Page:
The huge 48MP sensor on the back of the Redmi Note 7 should take some sweet daylight and nighttime shots. The sensor is quite big at 1/2", though the individual pixel size is not that large at 0.8µm pixels.
The sensor uses a Quad Bayer arrangement where four pixels are grouped in a square under a filter of the same color so a 12MP capture is almost like it's been captured by 12 million big 1.6µm pixels. If you capture 48MP photos with this setup they wouldn't match in quality 48MP photos produced by a sensor with a regular Bayer filter but we doubt we would ever see any of those in a compact device such as a phone. The direct benefit is that users here get sharper 12MP photos with less noise even at high ISO values compared to the regular 12MP sensors.
The secondary 5MP camera is used only for depth sensing when the depth effect is needed - in portrait mode, for example. And as for the selfie camera, it's a 13MP and supports various functions like HDR, AI beauty, portraits, and mirror function. However, autofocus isn't on the list of features.
The default camera app hasn't changed a bit. At least at first glance. Swiping left and right will shuffle through the camera modes and you will find additional settings in the upper part of the app. It lets you adjust some settings like beautification, HDR, AI, video mode, picture quality, etc.
Also, there is a way to shoot in the sensor's full 48MP resolution if you prefer that, but you'd have to go to the camera's Pro mode for that.
We kick off with some daylight samples, which turned out to be quite good. When enough light reaches the sensor, you can expect pretty consistent performance - there's plenty of detail, contrast is good, colors are punchy, although inaccurate, and the noise is virtually non-existent.
We do have some complaints about the exposure metering as the auto mode returns somewhat darker images than we would prefer. And the contrast is perhaps a bit to high making shadows appear even darker.
Also, there's a somewhat noticeable magenta tint on some of the daylight photos as well as in our shots of the test posters suggesting an issue with the white balance in certain scenarios.
Luckily, the HDR can fix most of the stuff we mentioned. When turned on, images come out a noticeably brighter and you start to see some detail in the dark parts of the image. On the other hand, the highlights are clipped and become brighter than they should while losing some contrast along the way. Images look a bit washed out and noisy. We've also seen some oversharpening here and there.
The AI didn't do anything for us features-wise, but it did prompt us with the correct scene when it recognized one. Still, we don't see any significant changes to the colors, contrast, exposure, etc.
As we already said, the 48MP capability can only be enabled within the Pro mode. Be prepared for noisier images and you will lose some detail along the way too so we don't really recommend shooting in 48MP. The 12MP in the standard Photo mode is good enough.
We were quite impressed by the image quality during nighttime shooting - there's no prominent noise, details are good and light sources appear to be rather well-preserved. Thanks to its pixel binning technology, the phone would happily snap brighter exposures with higher ISO than previous Xiaomi phones such as the Mi Mix 3. And that's without any penalty in increased noise meaning that the claims for better noise/ISO ratio by Xiaomi were well founded.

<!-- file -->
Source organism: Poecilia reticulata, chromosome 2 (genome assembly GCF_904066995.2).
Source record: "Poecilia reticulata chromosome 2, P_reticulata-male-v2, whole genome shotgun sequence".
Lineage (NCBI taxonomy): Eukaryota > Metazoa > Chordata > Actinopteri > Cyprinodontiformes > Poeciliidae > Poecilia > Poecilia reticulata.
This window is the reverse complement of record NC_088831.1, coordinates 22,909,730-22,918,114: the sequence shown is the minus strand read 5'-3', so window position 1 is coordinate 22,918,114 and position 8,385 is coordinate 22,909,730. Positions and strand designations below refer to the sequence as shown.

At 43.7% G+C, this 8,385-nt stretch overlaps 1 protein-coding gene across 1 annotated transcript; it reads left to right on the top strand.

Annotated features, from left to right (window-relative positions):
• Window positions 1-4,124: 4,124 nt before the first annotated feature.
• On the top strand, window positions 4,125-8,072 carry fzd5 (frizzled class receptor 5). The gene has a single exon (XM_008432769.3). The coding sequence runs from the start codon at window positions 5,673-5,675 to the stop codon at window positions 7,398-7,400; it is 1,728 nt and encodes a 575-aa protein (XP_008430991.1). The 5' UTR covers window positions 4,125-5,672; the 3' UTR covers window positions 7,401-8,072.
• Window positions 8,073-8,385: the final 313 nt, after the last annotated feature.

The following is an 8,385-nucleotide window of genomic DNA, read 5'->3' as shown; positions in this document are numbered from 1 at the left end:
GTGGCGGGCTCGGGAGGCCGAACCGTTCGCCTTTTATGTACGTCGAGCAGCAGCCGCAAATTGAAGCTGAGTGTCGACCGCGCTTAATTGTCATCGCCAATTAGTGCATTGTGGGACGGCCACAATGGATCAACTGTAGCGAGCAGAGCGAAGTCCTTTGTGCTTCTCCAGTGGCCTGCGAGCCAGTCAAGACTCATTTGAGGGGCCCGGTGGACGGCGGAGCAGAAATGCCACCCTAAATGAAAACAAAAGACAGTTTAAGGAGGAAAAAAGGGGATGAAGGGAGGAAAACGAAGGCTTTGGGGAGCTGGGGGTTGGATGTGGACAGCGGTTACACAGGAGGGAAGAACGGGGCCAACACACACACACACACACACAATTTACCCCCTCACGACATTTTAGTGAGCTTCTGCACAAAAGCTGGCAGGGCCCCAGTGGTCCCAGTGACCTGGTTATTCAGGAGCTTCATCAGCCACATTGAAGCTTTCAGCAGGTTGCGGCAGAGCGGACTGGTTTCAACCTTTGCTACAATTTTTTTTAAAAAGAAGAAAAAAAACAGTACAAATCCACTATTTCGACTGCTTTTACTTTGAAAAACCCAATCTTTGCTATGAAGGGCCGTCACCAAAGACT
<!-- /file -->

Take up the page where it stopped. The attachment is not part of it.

And Night mode really makes a difference by restoring the highlights and bringing out the shadows. The result is nicely balanced and subjects look more detailed.
Interestingly, the gain in the tonal range of the Night mode photos is not as big if you use HDR for your night time shots. We would totally recommend forcing HDR to On as the AutoHDR algorithm rarely engages on its own come night time - or at least not as frequently as we would like.
Here's how it stacks against the competition.
And here's how it performs in 48MP mode.
Portraits are surprisingly good, to be honest. In fact, we've seen worse portraits on way more expensive handsets. The detail is nice while the edge detection is stellar. The defocusing of the background is perhaps not as strong and colors are a bit over-saturated. In other words, you will have to do a few shots from different distances to achieve the desired effect and capture the real skin tone. Also, the phone appears to be doing pretty well under limited indoor lighting.
The selfies turned out to be quite nice as well. There's enough detail from the 13MP snapper and its focus sweet spot is almost a full arm's length so you don't need to get really close to the phone to get the sharpest possible result. The portrait mode also seems to do quite well despite the hardware limitations of the front camera (no secondary unit for depth sensing).
The Xiaomi Redmi Note 7's video options are quite limited - just 1080p@30fps and 1080@60fps, which is rather strange because the handset rocks a Snapdragon 660, which is perfectly capable of handling 2160p@30fps.
We did try shooting 4K with a third-party app like Open Camera and it worked without any issues, which means the feature was artificially disabled for market segmentation purposes.
Anyway, the phone can also shoot slow-motion videos in 1080p or 720p at 120fps. There's an option to choose between H.264 and H.265 video encoders.
And as for the performance of the camera in video mode - it reminds us of the Xiaomi Mi 8 Lite. There's not enough dynamic range, but contrast is nice and videos appear to be a bit noisy even when there's sufficient light. Sharpness is good in 30fps mode. Moreover, the EIS works well in 1080p@30fps while the 60fps videos lose some detail, exposure is better and can get quite shaky even though the EIS is still working to some extent.
And here's the stabilization test in 30 and 60fps.
Here's how it compares to the competition in the more controlled environment of our studio.